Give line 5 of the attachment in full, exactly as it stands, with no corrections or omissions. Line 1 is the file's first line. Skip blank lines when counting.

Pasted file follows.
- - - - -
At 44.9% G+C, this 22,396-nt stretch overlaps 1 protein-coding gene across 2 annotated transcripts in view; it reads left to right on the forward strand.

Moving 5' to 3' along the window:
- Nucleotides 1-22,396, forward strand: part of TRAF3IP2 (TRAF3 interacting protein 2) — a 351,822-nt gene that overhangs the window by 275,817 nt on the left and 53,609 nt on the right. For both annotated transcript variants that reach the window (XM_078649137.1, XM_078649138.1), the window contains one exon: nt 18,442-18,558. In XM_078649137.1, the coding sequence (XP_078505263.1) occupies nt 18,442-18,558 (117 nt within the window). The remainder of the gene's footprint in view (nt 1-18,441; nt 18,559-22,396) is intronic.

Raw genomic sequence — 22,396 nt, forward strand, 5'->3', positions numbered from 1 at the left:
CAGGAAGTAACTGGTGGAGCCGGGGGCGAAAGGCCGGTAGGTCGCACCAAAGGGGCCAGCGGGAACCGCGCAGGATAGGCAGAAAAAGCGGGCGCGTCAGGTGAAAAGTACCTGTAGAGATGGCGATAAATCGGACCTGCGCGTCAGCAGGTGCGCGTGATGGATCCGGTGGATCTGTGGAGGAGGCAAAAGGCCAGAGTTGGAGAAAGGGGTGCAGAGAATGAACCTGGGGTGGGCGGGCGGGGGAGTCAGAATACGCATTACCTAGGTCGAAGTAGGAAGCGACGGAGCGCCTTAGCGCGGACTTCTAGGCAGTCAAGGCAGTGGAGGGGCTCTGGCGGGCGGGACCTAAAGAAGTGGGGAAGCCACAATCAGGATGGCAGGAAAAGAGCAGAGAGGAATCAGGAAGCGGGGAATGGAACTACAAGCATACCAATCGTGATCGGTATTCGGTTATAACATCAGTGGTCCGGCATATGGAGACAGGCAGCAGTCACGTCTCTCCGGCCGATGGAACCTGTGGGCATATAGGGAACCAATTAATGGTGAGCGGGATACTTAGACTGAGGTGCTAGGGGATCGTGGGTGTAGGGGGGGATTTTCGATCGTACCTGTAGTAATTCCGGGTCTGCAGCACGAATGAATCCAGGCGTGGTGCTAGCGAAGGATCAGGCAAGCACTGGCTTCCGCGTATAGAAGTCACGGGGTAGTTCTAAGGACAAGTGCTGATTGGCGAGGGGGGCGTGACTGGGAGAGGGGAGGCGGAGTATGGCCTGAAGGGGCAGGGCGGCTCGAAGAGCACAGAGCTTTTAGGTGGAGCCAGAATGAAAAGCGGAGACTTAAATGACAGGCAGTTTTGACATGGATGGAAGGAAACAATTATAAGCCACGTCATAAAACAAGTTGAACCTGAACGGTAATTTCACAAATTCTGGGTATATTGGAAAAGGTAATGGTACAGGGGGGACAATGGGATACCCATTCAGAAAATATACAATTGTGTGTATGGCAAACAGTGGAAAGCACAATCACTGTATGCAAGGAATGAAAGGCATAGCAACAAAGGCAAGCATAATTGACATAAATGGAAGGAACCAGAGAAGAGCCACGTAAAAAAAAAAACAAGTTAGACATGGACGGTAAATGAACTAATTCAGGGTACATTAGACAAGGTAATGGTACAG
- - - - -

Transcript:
CAGGAAGTAACTGGTGGAGCCGGGGGCGAAAGGCCGGTAGGTCGCACCAAAGGGGCCAGCGGGAACCGCGCAGGATAGGCAGAAAAAGCGGGCGCGTCAGGTGAAAAGTACCTGTAGAGATGGCGATAAATCGGACCTGCGCGTCAGCAGGTGCGCGTGATGGATCCGGTGGATCTGTGGAGGAGGCAAAAGGCCAGAGTTGGAGAAAGGGGTGCAGAGAATGAACCTGGGGTGGGCGGGCGGGGGAGTCAGAATACGCATTACCTAGGTCGAAGTAGGAAGCGACGGAGCGCCTTAGCGCGGACTTCTAGGCAGTCAAGGCAGTGGAGGGGCTCTGGCGGGCGGGACCTAAAGAAGTGGGGAAGCCACAATCAGGATGGCAGGAAAAGAGCAGAGAGGAATCAGGAAGCGGGGAATGGAACTACAAGCATACCAATCGTGATCGGTATTCGGTTATAACATCAGTGGTCCGGCATATGGAGACAGGCAGCAGTCACGTCTCTCCGGCCGATGGAACCTGTGGGCATATAGGGAACCAATTAATGGTGAGCGGGATACTTAGACTGAGGTGCTAGGGGATCGTGGGTGTAGGGGGGGATTTTCGATCGTACCTGTAGTAATTCCGGGTCTGCAGCACGAATGAATCCAGGCGTGGTGCTAGCGAAGGATCAGGCAAGCACTGGCTTCCGCGTATAGAAGTCACGGGGTAGTTCTAAGGACAAGTGCTGATTGGCGAGGGGGGCGTGACTGGGAGAGGGGAGGCGGAGTATGGCCTGAAGGGGCAGGGCGGCTCGAAGAGCACAGAGCTTTTAGGTGGAGCCAGAATGAAAAGCGGAGACTTAAATGACAGGCAGTTTTGACATGGATGGAAGGAAACAATTATAAGCCACGTCATAAAACAAGTTGAACCTGAACGGTAATTTCACAAATTCTGGGTATATTGGAAAAGGTAATGGTACAGGGGGGACAATGGGATACCCATTCAGAAAATATACAATTGTGTGTATGGCAAACAGTGGAAAGCACAATCACTGTATGCAAGGAATGAAAGGCATAGCAACAAAGGCAAGCATAATTGACATAAATGGAAGGAACCAGAGAAGAGCCACGTAAAAAAAAAAACAAGTTAGACATGGACGGTAAATGAACTAATTCAGGGTACATTAGACAAGGTAATGGTACAG